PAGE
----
The epiphytic bromeliads (aechmea, neoregelia, nidularium, guzmania, tillandsia and vriesia) need rather different treatment from most house plants. They have a rosette of strap-shaped leaves which form the so-called ‘vase’. This must be kept full of water, preferably rain water. The mixture in which they are potted may be kept moist, but this is of minor importance, as the roots serve little purpose except anchorage and it is from the leaves that nutriment is absorbed. During the summer the merest trace of liquid feed may be added to the water in the vase, but this must be done with great discretion.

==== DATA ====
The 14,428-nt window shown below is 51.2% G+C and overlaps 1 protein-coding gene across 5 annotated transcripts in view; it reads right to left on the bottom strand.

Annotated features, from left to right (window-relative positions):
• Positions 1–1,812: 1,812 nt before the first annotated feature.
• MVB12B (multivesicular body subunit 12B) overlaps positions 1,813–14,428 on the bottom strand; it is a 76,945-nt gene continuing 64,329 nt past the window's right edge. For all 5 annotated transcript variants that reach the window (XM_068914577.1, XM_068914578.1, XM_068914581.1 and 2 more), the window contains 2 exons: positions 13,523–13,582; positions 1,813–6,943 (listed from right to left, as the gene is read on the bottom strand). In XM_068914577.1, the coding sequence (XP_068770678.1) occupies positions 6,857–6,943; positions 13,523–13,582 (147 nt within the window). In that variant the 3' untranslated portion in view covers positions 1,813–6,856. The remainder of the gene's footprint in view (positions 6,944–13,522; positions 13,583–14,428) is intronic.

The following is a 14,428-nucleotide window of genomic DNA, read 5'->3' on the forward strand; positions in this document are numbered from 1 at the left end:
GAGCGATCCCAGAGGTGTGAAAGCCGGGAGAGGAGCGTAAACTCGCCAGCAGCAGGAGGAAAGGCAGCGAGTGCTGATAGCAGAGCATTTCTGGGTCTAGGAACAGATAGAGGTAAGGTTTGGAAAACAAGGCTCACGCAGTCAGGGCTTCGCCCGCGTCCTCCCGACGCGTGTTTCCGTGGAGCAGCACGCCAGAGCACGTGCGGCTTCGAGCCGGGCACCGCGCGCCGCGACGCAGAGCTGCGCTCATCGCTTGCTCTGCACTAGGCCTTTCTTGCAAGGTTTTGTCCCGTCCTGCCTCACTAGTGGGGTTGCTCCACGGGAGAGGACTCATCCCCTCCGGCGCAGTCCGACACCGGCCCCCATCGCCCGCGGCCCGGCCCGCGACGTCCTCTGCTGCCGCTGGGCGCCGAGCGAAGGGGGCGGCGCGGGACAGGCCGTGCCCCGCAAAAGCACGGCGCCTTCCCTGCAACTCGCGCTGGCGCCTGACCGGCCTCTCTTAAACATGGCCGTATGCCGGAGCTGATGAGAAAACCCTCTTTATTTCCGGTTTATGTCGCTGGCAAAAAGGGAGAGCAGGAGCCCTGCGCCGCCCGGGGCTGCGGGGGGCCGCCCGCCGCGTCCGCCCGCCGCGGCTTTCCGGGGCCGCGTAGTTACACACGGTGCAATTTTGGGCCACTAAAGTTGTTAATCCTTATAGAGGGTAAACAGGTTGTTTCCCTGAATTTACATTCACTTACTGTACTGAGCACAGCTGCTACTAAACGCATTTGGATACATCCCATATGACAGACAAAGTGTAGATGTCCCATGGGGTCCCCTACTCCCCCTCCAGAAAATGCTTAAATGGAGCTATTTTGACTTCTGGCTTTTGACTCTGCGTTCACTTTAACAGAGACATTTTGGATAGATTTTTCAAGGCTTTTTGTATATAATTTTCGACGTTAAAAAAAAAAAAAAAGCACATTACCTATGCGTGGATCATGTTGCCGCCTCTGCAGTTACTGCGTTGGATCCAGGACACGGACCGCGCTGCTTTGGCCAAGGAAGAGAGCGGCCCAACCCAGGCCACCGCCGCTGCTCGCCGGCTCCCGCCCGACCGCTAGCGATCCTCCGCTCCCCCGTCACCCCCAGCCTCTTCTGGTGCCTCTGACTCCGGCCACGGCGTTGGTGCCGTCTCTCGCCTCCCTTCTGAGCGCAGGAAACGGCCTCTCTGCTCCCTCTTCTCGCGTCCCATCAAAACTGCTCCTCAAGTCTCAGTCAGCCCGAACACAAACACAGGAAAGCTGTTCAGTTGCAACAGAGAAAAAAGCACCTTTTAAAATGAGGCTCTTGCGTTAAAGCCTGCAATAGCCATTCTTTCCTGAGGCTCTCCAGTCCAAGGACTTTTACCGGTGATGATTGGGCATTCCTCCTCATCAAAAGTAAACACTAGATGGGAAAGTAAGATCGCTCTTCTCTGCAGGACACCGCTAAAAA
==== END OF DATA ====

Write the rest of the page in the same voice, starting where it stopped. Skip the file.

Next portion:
Most house plants are easily propagated if you have a greenhouse, although some, such as the large-leaved ficus, cordylines and dracaenas, need a good deal of heat to get them to root. There are a few that can easily be propagated in the home. The various tradescantias and zebrinas will root easily in water and so will Cissus antarctica and Rhoicissus rhomboidea. Shoots of succulents, such as Sedum sieboldii and aichryson will root easily, either in ordinary soil or in a mixture of equal parts of peat and sharp sand, which is an ideal mixture for most cuttings. Shoots of the various ivies, taken when they are half ripe, that is neither too young nor too woody, will root easily although rather slowly. The peperomias, with single leaves rising from the base, can be rooted from leaf stem cuttings. The leaf with its stem is pulled off and inserted in the peat and sand mixture when a new plant will form at the base of the leaf stalk. Sansevierias will produce new leaves on rhizomes, but they do not root until a year has elapsed and should not, therefore, be severed from the main plant before this time. If, however, you can find the new rhizome without disturbing the plant and cut half-way through it, it will hasten the formation of roots at the base of the new leaf. Many of the climbing aroids produce aerial roots and these can be induced to develop in soil. These climbing aroids (philodendron, syngonium and scindapsus), will grow more luxuriantly if they are given a cylinder of wire stuffed with moss up which they can grow. However, the moss must be kept damp and this is not easy in the home. They can also be trained on blocks of cork bark.